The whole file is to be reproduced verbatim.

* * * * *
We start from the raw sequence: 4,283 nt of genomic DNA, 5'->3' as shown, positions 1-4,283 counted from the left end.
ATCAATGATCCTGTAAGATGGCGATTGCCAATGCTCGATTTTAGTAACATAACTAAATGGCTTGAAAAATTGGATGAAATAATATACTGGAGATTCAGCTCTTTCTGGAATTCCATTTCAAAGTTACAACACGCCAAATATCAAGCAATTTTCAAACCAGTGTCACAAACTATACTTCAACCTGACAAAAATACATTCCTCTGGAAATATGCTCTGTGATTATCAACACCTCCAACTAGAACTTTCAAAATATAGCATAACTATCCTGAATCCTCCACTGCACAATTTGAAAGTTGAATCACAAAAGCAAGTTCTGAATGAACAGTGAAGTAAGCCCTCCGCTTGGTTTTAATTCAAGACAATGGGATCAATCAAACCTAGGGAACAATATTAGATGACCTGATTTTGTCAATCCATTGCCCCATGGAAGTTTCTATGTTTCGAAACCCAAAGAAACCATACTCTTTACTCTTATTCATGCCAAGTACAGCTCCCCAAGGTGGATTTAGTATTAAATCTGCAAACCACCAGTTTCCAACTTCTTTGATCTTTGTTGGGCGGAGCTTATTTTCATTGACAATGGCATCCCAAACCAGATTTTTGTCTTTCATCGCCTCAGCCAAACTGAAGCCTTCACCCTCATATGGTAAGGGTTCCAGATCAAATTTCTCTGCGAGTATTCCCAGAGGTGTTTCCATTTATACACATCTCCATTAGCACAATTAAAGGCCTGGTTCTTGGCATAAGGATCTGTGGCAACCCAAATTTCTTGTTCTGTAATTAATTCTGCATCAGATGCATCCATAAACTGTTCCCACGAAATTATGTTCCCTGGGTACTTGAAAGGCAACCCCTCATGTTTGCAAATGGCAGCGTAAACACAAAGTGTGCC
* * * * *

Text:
We start from the raw sequence: 4,283 nt of genomic DNA, 5'->3' as shown, positions 1-4,283 counted from the left end.
ATCAATGATCCTGTAAGATGGCGATTGCCAATGCTCGATTTTAGTAACATAACTAAATGGCTTGAAAAATTGGATGAAATAATATACTGGAGATTCAGCTCTTTCTGGAATTCCATTTCAAAGTTACAACACGCCAAATATCAAGCAATTTTCAAACCAGTGTCACAAACTATACTTCAACCTGACAAAAATACATTCCTCTGGAAATATGCTCTGTGATTATCAACACCTCCAACTAGAACTTTCAAAATATAGCATAACTATCCTGAATCCTCCACTGCACAATTTGAAAGTTGAATCACAAAAGCAAGTTCTGAATGAACAGTGAAGTAAGCCCTCCGCTTGGTTTTAATTCAAGACAATGGGATCAATCAAACCTAGGGAACAATATTAGATGACCTGATTTTGTCAATCCATTGCCCCATGGAAGTTTCTATGTTTCGAAACCCAAAGAAACCATACTCTTTACTCTTATTCATGCCAAGTACAGCTCCCCAAGGTGGATTTAGTATTAAATCTGCAAACCACCAGTTTCCAACTTCTTTGATCTTTGTTGGGCGGAGCTTATTTTCATTGACAATGGCATCCCAAACCAGATTTTTGTCTTTCATCGCCTCAGCCAAACTGAAGCCTTCACCCTCATATGGTAAGGGTTCCAGATCAAATTTCTCTGCGAGTATTCCCAGAGGTGTTTCCATTTATACACATCTCCATTAGCACAATTAAAGGCCTGGTTCTTGGCATAAGGATCTGTGGCAACCCAAATTTCTTGTTCTGTAATTAATTCTGCATCAGATGCATCCATAAACTGTTCCCACGAAATTATGTTCCCTGGGTACTTGAAAGGCAACCCCTCATGTTTGCAAATGGCAGCGTAAACACAAAGTGTGCC